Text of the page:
SHLOMO PESTCOE  שלמה פּסטקאָ

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Please note: This is not a commercial site. I do not sell or appraise musical instruments. Please do not contact me to request that I identify and provide background information on a specific instrument in your possession and/or evaluate its worth. That's a job for an accredited professional appraiser, which I'm not. That said, I'll be glad to answer questions and discuss any subject I present here, so long as that one proviso is respected.  

 

 

From Oud to Uke: A Lute by Any Other Name


Guitar, banjo, mandolin, ukulele, oud, saz, tar, bouzouki, lauto, cuatro, charango, sitar, setar, sanxian, shamisen, gimbri, xalam, akonting, violin, rebab, erhu....

The list goes on and on....

All these disparate musical instruments share one thing in common: They're all members of the lute family of string instruments. And of all the myriad different types of string instruments found the world over, those of the lute family are, perhaps, the most widespread and popular.

The English word lute and the various other cognate European terms (e.g. luth [French], laute [German], lauto [Italian], lad [Spanish]) are all derivations of al-'ud, the Arabic name for the oud, the quintessential plucked string instrument of the Near and Middle East. The oud was introduced into Western Europe from North Africa in the 8th century when the Moors invaded both Spain and Sicily. It served as archetype for the classic Western European lute, which first emerged in the Middle Ages and developed further in the Renaissance (14th - 17th centuries).

According to the Hornbostel-Sachs (H-S) system of classifying musical instruments (the universal standard of modern organology since its first publication in 1914), a lute must be a composite chordophone -- that is, a string instrument on which "a string bearer [neck] and a resonator are organically united and cannot be separated without destroying the instrument." What makes a composite chordophone a lute is the fact that "the plane of the string runs parallel with the soundtable."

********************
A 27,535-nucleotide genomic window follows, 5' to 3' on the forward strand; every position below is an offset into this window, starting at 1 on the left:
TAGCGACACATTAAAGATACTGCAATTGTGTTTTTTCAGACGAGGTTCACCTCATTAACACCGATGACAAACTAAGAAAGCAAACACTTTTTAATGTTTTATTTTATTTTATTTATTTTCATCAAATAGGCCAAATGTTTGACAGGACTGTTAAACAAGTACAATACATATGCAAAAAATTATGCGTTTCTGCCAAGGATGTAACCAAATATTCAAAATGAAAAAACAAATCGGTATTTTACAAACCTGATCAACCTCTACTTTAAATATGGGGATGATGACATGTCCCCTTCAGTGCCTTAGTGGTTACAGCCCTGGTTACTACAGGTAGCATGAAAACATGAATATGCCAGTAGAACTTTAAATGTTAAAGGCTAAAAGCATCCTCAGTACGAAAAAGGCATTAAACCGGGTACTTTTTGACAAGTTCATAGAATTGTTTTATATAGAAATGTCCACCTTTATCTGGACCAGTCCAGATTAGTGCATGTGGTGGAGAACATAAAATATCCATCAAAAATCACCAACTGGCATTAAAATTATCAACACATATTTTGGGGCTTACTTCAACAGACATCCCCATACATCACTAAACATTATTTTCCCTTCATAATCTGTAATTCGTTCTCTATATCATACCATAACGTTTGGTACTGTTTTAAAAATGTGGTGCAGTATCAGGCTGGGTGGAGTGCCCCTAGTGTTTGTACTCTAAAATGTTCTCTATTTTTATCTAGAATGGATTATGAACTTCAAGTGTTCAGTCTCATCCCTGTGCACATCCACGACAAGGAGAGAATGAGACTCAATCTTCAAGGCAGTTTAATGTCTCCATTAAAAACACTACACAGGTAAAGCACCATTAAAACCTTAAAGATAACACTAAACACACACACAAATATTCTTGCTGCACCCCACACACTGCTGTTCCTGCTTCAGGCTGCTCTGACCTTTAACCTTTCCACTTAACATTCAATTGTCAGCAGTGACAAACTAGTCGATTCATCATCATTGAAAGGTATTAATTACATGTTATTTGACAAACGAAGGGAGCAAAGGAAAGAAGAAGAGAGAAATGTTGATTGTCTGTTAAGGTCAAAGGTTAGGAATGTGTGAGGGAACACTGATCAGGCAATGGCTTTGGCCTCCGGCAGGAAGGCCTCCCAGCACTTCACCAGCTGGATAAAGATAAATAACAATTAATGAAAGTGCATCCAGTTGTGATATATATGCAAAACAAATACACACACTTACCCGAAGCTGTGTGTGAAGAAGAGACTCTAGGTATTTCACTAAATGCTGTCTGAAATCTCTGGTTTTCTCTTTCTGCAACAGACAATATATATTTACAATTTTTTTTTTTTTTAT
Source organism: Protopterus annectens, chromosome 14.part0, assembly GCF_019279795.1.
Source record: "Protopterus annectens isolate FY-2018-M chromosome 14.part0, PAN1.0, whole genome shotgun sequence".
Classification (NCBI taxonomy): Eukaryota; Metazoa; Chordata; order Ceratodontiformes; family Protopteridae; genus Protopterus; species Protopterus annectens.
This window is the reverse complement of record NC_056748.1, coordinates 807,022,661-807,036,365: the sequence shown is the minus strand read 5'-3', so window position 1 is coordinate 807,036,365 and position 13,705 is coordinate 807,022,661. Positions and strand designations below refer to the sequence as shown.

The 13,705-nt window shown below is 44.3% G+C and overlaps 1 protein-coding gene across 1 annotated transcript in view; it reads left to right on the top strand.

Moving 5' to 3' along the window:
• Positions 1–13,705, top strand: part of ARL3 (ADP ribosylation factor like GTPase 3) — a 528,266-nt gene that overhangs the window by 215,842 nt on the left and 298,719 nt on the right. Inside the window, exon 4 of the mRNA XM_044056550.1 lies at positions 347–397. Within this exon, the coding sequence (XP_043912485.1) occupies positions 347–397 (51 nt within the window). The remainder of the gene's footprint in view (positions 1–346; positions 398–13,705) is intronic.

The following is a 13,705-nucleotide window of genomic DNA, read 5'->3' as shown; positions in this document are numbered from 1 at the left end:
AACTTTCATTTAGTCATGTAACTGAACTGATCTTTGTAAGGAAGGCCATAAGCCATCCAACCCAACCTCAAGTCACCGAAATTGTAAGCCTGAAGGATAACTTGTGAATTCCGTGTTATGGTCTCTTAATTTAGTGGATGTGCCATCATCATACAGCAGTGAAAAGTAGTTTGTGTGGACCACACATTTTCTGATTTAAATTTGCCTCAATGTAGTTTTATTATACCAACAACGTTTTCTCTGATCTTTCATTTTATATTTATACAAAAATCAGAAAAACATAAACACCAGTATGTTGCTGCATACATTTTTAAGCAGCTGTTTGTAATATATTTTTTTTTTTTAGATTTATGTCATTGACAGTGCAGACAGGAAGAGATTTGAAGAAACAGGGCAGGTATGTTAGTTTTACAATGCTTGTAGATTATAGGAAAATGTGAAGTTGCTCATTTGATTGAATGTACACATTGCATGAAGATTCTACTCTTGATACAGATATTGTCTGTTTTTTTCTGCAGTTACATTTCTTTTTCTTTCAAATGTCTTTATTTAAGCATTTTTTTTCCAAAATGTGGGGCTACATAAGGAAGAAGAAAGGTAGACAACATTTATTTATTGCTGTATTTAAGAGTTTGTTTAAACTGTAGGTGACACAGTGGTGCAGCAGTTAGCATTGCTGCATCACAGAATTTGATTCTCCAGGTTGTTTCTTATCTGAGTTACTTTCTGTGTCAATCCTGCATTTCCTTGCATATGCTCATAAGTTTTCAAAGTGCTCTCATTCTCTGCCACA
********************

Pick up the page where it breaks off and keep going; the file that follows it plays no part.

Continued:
When Erich von Hornbostel (1877-1935) and Curt Sachs (1881-1959) first published their Systematik der Musikinstrumente (Zeitschrift fr Ethnologie, 1914), they specified several different categories of lutes. In addition to the guitar-like plucked string instruments we mostly associate with the term lute, they also included:

  • Bowed Lutes (fiddles). Bowed string instruments, like those of the violin family, which are played by drawing a bow across the given instrument's strings.

  • Bow Lutes (pluriarcs). Basically, plucked string instruments that are comprised of several musical bows mounted in a single resonating body. They are unique to sub-Saharan Africa.

  • Yoke Lutes (lyres). Harp-like plucked string instruments on which "the strings are attached to a yoke which lies in the same place as the soundtable and consists of two arms and a cross-bar."

  • Harp-Lutes (bridge harps). Very distinctive forms of harp found only in West Africa. They're distinguished by having an upright bridge over or through which the given instrument's strings pass or to which the strings are affixed.

Over the years, scholars and researchers have expanded on the parsing of the term lute as expounded in Hornbostel-Sachs. As a result, two main headings have emerged under which most of the lutes (both historical and contemporary) found throughout the world are now filed: plucked lutes and bowed lutes (fiddles).

Aside from the fundamental requirements specified above, plucked lutes and bowed lutes share  distinguishing physiological characteristics that make them distinct from the other aforementioned genera of lutes specified in the Hornbostel-Sachs system:

  • A distinct string bearer (neck) emanating from its resonator. (Note: This is a feature shared with harp-lutes.)

  • Different notes are produced on the given instrument by stopping its melody strings at various points up and down their length.

Examples of plucked lutes include guitar, banjo, mandolin, and ukulele, as well as their kin:  pipa (China), tanbur (Near East), shamisen (Japan), sitar (India), ekonting (Senegambia),  xalam (Senegambia), to name but a few of the myriad kinds .

All types of fiddles (e.g. violin rebab [North Africa and Middle East], erhu [China], goje [Nigeria], etc.) are classified as bowed lutes.

-- Shlomo Pestcoe


Next: The Origins of the Lute Family

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* Yummie * Musical Styles * Instruments * Features * News * Contact * Links *

* Banjo Roots: Banjo Beginnings *

* Banjo Roots: West Africa *

* The Ekonting: A Link to the Banjo's West African Heritage *

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Copyright 2005 Shlomo Pestcoe. All rights reserved.
Last modified: 02/01/09